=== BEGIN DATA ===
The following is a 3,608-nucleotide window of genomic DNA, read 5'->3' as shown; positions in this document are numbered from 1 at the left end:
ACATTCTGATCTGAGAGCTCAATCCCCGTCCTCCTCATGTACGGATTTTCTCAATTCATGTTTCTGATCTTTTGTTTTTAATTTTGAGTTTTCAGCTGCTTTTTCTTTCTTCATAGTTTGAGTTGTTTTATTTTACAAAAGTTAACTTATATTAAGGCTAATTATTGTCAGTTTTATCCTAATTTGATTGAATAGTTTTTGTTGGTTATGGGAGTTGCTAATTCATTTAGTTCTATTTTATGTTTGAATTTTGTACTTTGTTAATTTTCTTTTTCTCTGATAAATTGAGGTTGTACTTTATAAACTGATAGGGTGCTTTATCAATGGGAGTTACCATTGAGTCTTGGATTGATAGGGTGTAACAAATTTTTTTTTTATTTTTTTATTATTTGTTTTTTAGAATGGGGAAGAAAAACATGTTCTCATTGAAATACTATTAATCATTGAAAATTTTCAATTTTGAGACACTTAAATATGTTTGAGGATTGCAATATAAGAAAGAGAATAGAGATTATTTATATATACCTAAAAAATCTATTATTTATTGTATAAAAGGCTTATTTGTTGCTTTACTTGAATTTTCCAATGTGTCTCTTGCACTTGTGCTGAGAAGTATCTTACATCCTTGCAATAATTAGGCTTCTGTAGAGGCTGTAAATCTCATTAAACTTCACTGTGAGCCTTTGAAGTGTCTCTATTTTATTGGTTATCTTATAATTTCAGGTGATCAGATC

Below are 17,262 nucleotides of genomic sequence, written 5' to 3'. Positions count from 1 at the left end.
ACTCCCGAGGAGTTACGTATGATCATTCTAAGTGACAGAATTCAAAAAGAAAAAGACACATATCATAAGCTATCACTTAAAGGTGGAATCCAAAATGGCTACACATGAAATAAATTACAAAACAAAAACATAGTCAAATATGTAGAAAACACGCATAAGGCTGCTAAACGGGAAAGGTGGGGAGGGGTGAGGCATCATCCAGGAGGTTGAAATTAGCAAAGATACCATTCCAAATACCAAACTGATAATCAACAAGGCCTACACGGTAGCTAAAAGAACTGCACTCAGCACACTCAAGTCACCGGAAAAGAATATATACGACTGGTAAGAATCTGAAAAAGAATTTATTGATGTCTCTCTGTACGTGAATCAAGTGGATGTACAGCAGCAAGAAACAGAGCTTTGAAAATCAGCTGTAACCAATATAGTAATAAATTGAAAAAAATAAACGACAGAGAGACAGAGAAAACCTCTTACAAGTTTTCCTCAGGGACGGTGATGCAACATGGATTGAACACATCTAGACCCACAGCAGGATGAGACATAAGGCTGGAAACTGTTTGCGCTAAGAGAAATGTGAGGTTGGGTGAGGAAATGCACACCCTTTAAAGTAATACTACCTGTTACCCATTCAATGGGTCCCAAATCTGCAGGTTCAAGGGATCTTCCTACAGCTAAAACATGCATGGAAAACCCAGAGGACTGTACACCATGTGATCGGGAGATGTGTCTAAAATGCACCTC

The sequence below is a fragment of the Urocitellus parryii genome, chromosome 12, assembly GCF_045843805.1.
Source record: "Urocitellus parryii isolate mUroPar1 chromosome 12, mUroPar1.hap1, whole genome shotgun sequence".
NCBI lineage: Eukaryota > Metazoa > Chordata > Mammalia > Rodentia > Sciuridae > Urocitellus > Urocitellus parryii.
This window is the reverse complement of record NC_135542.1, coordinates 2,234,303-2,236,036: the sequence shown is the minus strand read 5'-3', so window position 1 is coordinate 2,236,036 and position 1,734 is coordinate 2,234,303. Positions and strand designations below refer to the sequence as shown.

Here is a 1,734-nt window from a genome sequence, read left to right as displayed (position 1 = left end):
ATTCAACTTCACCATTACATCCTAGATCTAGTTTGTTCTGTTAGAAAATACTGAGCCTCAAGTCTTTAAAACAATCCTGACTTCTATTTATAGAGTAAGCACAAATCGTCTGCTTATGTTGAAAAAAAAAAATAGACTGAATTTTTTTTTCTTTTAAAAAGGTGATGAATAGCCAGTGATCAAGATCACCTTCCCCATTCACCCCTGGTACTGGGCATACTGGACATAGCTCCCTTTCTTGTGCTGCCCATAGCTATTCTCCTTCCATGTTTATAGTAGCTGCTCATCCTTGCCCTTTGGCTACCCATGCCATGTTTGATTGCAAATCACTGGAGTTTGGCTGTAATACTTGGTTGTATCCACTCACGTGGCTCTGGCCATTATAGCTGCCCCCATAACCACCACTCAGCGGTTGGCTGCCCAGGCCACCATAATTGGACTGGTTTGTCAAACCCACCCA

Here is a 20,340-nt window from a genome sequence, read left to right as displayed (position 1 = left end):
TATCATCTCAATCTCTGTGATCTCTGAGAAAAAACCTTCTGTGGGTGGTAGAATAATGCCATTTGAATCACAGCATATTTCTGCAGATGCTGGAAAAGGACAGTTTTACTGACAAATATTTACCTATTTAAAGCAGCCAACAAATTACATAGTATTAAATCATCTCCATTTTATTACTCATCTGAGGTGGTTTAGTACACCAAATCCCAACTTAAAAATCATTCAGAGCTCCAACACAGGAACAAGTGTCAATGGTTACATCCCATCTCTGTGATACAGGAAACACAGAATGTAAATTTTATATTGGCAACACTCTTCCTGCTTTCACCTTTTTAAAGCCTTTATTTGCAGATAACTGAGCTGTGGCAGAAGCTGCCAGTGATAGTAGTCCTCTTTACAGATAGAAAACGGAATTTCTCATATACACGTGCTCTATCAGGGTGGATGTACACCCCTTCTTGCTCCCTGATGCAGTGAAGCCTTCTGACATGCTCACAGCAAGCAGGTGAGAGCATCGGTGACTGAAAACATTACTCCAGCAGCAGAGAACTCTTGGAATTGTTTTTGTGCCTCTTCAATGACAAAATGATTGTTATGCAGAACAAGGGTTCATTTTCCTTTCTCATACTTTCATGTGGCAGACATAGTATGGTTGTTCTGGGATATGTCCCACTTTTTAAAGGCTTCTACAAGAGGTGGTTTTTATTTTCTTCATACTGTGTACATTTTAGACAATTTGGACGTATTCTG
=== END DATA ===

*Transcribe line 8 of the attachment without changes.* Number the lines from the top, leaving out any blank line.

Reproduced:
This window is the reverse complement of record NC_135542.1, coordinates 2,234,303-2,236,036: the sequence shown is the minus strand read 5'-3', so window position 1 is coordinate 2,236,036 and position 1,734 is coordinate 2,234,303. Positions and strand designations below refer to the sequence as shown.